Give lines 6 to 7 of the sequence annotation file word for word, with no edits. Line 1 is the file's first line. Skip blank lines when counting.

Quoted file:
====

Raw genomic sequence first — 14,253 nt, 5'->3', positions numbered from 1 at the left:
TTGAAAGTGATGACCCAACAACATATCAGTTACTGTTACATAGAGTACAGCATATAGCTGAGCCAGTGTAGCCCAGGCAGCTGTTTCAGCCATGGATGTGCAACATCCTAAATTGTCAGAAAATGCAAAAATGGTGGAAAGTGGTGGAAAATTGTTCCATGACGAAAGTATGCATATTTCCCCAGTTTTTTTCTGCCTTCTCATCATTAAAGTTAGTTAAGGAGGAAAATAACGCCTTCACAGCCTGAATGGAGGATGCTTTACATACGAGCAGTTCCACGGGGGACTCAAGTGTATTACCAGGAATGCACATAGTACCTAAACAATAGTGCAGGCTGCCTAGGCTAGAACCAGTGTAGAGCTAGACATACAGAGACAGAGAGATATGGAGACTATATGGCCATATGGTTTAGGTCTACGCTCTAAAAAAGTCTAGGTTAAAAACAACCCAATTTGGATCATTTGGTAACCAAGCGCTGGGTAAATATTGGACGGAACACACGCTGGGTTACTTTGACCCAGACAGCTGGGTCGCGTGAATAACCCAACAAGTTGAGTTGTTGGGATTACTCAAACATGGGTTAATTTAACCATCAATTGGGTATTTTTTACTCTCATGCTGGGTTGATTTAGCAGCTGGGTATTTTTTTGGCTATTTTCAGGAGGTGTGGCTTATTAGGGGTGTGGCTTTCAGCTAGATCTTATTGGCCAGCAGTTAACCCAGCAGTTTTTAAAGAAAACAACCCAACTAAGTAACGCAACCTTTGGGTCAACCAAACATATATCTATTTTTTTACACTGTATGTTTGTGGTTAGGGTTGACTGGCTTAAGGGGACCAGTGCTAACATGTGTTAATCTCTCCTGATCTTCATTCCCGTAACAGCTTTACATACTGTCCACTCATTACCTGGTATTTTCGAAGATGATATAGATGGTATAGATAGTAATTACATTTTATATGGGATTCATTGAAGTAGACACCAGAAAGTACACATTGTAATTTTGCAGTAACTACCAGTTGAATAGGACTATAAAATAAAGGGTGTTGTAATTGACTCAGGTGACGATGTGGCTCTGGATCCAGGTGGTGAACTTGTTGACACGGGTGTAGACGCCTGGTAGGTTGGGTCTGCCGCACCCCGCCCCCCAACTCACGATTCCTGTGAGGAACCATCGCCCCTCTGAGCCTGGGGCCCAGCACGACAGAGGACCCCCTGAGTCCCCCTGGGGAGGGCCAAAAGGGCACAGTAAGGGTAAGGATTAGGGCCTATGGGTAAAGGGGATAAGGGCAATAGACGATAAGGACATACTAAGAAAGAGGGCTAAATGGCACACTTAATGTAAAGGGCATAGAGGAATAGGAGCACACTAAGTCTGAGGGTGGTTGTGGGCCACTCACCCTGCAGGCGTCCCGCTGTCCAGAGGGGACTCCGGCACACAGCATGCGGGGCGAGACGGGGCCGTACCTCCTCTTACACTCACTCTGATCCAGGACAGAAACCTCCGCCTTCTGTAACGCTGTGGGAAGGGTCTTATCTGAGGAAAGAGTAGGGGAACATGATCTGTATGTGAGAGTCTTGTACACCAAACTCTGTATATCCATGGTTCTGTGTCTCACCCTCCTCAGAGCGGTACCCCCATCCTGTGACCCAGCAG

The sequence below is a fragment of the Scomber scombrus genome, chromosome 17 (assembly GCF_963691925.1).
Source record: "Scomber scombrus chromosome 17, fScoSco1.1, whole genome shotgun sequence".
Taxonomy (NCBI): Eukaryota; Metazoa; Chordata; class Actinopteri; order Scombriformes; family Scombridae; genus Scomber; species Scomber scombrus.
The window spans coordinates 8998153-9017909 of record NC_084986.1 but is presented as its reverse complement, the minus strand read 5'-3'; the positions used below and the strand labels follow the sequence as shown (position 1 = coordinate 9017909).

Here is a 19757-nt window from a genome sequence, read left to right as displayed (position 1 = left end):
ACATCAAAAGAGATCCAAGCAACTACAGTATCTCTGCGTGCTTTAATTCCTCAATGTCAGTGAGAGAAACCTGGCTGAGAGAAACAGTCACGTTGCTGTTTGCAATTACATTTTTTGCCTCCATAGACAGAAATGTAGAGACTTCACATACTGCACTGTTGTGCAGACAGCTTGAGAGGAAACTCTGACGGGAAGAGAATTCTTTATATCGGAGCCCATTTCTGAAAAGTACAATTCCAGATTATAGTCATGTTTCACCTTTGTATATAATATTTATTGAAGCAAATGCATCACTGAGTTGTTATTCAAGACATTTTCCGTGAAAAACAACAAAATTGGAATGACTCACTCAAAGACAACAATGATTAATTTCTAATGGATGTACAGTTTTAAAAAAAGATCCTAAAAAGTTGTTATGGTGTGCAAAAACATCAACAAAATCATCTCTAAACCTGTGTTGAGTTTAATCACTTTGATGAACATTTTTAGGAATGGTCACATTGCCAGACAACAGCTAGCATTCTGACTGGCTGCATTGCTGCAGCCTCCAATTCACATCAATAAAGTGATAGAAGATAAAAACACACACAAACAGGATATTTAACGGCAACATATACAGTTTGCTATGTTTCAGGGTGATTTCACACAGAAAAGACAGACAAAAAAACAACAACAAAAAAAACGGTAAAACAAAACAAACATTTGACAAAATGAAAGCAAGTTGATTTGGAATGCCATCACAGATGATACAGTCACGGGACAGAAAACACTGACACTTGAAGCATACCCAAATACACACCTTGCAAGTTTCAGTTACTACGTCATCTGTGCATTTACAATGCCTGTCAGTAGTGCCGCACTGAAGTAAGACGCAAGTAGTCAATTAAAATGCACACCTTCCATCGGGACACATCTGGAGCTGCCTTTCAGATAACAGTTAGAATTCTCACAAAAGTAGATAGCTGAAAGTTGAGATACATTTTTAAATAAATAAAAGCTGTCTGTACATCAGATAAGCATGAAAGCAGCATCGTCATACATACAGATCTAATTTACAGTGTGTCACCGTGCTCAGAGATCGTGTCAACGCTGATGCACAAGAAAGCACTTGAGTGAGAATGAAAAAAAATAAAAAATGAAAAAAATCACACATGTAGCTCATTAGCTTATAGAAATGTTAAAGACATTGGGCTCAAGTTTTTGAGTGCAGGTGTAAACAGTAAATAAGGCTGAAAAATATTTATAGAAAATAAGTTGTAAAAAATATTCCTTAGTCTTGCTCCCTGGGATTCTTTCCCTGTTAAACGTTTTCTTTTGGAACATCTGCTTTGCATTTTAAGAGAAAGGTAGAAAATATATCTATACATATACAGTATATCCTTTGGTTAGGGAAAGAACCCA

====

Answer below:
The window spans coordinates 8998153-9017909 of record NC_084986.1 but is presented as its reverse complement, the minus strand read 5'-3'; the positions used below and the strand labels follow the sequence as shown (position 1 = coordinate 9017909).

Here is a 19757-nt window from a genome sequence, read left to right as displayed (position 1 = left end):